Giving birth to the conservative ruling class

A new article argues that a conservative "baby boom" is poised to transform global society.

Published February 23, 2006 9:46PM (EST)

For once, instead of just hawking a new push-up bra, a press release landed in the Broadsheet in box and got me thinking. A preview of the March/April issue of Foreign Policy magazine describes the magazine's upcoming cover story, an article by Phillip Longman titled "The Return of Patriarchy." Though I've yet to get my hands on the full essay, according to the release, the crux of Longman's argument is that a growing population of "children from a small, culturally conservative segment of society" is poised to "transform society and usher in a return of old-fashioned family values."

Longman roots his case in logic, arguing that since members of the feminist and countercultural movements are disproportionately likely to choose small families or to be child-free, as time passes a growing portion of the world's population will be from backgrounds in which their "conservative views led them to raise larger families." This trend, Longman adds, was already glimpsed during the 2004 elections -- when fertility rates in states that voted for Bush were 12 percent higher than in those that voted for Kerry.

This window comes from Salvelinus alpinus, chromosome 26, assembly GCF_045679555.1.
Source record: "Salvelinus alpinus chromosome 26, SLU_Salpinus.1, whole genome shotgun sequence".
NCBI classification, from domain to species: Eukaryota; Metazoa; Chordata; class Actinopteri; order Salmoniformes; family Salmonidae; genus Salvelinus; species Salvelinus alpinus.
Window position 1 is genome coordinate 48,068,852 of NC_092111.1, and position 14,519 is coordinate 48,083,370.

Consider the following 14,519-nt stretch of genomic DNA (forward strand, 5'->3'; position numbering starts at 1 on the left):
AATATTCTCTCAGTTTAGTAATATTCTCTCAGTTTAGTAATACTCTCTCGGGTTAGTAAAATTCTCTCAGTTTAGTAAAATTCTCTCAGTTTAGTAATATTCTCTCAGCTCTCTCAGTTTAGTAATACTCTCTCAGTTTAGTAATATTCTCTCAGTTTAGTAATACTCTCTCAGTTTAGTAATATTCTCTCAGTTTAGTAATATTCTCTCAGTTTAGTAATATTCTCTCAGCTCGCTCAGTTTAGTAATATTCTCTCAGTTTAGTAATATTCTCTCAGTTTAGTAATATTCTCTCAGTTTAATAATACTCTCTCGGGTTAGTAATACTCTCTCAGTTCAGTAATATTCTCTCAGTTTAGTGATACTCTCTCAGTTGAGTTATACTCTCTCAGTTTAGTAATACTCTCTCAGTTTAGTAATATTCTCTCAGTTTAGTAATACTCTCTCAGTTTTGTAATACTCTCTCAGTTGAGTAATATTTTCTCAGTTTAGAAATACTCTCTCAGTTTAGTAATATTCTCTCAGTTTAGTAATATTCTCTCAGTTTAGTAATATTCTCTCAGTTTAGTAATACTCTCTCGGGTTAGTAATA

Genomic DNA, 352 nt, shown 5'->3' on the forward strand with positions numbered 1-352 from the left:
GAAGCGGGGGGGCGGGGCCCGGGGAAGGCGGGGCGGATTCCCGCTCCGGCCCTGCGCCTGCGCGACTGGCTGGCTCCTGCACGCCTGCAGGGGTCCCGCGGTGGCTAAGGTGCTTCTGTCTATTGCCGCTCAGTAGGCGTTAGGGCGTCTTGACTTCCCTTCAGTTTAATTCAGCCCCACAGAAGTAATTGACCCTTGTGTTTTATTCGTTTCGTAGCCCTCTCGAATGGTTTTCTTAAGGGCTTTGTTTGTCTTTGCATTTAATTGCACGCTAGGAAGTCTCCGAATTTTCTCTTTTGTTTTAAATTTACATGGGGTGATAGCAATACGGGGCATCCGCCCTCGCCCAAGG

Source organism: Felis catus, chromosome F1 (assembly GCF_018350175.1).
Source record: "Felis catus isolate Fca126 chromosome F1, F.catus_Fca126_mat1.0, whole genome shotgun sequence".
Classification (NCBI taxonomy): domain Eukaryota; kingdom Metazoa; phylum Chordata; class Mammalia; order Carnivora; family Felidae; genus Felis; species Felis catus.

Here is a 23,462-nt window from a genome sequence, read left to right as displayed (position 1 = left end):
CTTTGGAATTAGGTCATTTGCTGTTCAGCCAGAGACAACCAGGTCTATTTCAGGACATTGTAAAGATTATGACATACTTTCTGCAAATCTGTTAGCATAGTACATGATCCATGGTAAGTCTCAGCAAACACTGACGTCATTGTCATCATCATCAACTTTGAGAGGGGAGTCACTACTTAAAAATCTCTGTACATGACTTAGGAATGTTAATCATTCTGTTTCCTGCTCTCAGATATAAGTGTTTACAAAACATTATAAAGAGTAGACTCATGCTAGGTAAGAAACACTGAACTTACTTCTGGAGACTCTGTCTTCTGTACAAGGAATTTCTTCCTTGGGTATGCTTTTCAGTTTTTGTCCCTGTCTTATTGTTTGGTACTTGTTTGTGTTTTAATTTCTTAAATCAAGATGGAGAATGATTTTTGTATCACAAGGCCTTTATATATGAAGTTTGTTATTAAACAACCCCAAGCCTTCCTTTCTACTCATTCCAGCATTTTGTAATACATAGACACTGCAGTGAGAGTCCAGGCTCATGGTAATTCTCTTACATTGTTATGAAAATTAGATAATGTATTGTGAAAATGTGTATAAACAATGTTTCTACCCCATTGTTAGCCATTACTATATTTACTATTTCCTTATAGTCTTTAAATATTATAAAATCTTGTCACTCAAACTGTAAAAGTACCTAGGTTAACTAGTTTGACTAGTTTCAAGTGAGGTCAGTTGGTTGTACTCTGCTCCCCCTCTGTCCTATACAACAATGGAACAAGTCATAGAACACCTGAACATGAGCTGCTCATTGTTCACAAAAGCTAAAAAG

So what's the bottom line? Longman is blunt. "Some members of the rising generation may reject [patriarchal] values," he writes. "But when they look around for fellow secularists and counterculturalists with whom to make common cause, they will find that most of their would-be fellow travelers were quite literally never born  As has happened many times before in history, it is a transformation that occurs as secular and libertarian elements in society fail to reproduce. People adhering to more traditional, patriarchal values inherit society by default."

Yikes. So what's a good liberal to do -- go forth and procreate? It's hard to argue with Longman's elegant logic, but like many polemics, his argument's weakness seems to be in its very single-mindedness. Is human history really so cut and dried? Are children of conservatives bound to be cardboard cutouts of their clans? If the conservative boom really is a natural cycle that has happened "many times before," is a backlash also preprogrammed? And, finally, if politics are just tied up with birthrates and fertility in the end, is there any use in even trying to work for change?

It's enough to make your head spin. But it's also a fascinating and provocative -- if depressing -- way to contemplate the future. Until I get a copy of Longman's entire essay, I'm going to have to keep puzzling it out. But we'd love to hear what you think. Is Longman on to something?

By Sarah Karnasiewicz

Sarah Karnasiewicz is a freelance writer and photographer based in Brooklyn, N.Y. Until recently, she was senior editor at Saveur magazine; prior to that she was deputy Life editor at Salon. She has contributed to the New York Times, the New York Observer and Rolling Stone, among other publications. For more of her work, visit and Signs and Wonders.

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